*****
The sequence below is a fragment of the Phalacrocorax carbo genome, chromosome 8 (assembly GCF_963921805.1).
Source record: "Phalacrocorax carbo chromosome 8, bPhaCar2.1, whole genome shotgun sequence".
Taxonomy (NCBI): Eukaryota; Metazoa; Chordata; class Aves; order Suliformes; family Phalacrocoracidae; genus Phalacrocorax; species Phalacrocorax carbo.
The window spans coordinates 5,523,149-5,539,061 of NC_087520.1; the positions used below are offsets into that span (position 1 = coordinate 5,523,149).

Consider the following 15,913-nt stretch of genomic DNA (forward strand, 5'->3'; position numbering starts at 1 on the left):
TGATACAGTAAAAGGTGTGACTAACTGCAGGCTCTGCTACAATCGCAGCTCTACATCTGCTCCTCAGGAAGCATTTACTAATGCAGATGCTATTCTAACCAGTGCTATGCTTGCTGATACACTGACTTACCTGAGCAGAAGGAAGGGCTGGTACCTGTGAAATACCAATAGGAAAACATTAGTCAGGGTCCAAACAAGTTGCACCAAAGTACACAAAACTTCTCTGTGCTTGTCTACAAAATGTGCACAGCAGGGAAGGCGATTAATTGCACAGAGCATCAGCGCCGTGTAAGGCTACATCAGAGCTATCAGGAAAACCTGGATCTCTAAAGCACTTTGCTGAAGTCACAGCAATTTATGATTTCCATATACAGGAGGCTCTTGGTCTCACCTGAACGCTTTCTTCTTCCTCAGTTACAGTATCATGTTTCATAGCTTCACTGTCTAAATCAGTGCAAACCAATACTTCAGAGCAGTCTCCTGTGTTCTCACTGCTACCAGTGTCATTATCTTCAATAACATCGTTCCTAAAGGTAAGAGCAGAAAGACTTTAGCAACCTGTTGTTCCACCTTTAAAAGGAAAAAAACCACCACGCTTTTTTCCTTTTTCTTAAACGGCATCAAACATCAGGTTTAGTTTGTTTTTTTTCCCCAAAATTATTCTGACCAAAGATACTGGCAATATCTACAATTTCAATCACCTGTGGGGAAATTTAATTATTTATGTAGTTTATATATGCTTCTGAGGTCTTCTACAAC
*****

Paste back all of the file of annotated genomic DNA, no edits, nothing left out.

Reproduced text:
The sequence below is a fragment of the Phalacrocorax carbo genome, chromosome 8 (assembly GCF_963921805.1).
Source record: "Phalacrocorax carbo chromosome 8, bPhaCar2.1, whole genome shotgun sequence".
Taxonomy (NCBI): Eukaryota; Metazoa; Chordata; class Aves; order Suliformes; family Phalacrocoracidae; genus Phalacrocorax; species Phalacrocorax carbo.
The window spans coordinates 5,523,149-5,539,061 of NC_087520.1; the positions used below are offsets into that span (position 1 = coordinate 5,523,149).

Consider the following 15,913-nt stretch of genomic DNA (forward strand, 5'->3'; position numbering starts at 1 on the left):
TGATACAGTAAAAGGTGTGACTAACTGCAGGCTCTGCTACAATCGCAGCTCTACATCTGCTCCTCAGGAAGCATTTACTAATGCAGATGCTATTCTAACCAGTGCTATGCTTGCTGATACACTGACTTACCTGAGCAGAAGGAAGGGCTGGTACCTGTGAAATACCAATAGGAAAACATTAGTCAGGGTCCAAACAAGTTGCACCAAAGTACACAAAACTTCTCTGTGCTTGTCTACAAAATGTGCACAGCAGGGAAGGCGATTAATTGCACAGAGCATCAGCGCCGTGTAAGGCTACATCAGAGCTATCAGGAAAACCTGGATCTCTAAAGCACTTTGCTGAAGTCACAGCAATTTATGATTTCCATATACAGGAGGCTCTTGGTCTCACCTGAACGCTTTCTTCTTCCTCAGTTACAGTATCATGTTTCATAGCTTCACTGTCTAAATCAGTGCAAACCAATACTTCAGAGCAGTCTCCTGTGTTCTCACTGCTACCAGTGTCATTATCTTCAATAACATCGTTCCTAAAGGTAAGAGCAGAAAGACTTTAGCAACCTGTTGTTCCACCTTTAAAAGGAAAAAAACCACCACGCTTTTTTCCTTTTTCTTAAACGGCATCAAACATCAGGTTTAGTTTGTTTTTTTTCCCCAAAATTATTCTGACCAAAGATACTGGCAATATCTACAATTTCAATCACCTGTGGGGAAATTTAATTATTTATGTAGTTTATATATGCTTCTGAGGTCTTCTACAAC